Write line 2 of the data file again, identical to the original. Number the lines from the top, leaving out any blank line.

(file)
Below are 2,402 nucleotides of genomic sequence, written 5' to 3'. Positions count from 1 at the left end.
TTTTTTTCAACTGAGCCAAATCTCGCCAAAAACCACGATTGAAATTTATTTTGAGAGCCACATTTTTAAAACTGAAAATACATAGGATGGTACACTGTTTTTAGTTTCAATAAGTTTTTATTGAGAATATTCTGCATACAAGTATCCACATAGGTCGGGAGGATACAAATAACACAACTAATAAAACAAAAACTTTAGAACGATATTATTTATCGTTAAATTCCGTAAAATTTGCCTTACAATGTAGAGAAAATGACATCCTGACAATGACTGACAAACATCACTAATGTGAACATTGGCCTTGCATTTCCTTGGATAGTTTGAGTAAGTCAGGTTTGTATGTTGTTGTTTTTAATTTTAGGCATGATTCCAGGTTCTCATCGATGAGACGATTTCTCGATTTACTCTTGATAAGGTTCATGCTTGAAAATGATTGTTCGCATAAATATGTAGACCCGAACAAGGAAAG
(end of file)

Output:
TTTTTTTCAACTGAGCCAAATCTCGCCAAAAACCACGATTGAAATTTATTTTGAGAGCCACATTTTTAAAACTGAAAATACATAGGATGGTACACTGTTTTTAGTTTCAATAAGTTTTTATTGAGAATATTCTGCATACAAGTATCCACATAGGTCGGGAGGATACAAATAACACAACTAATAAAACAAAAACTTTAGAACGATATTATTTATCGTTAAATTCCGTAAAATTTGCCTTACAATGTAGAGAAAATGACATCCTGACAATGACTGACAAACATCACTAATGTGAACATTGGCCTTGCATTTCCTTGGATAGTTTGAGTAAGTCAGGTTTGTATGTTGTTGTTTTTAATTTTAGGCATGATTCCAGGTTCTCATCGATGAGACGATTTCTCGATTTACTCTTGATAAGGTTCATGCTTGAAAATGATTGTTCGCATAAATATGTAGACCCGAACAAGGAAAG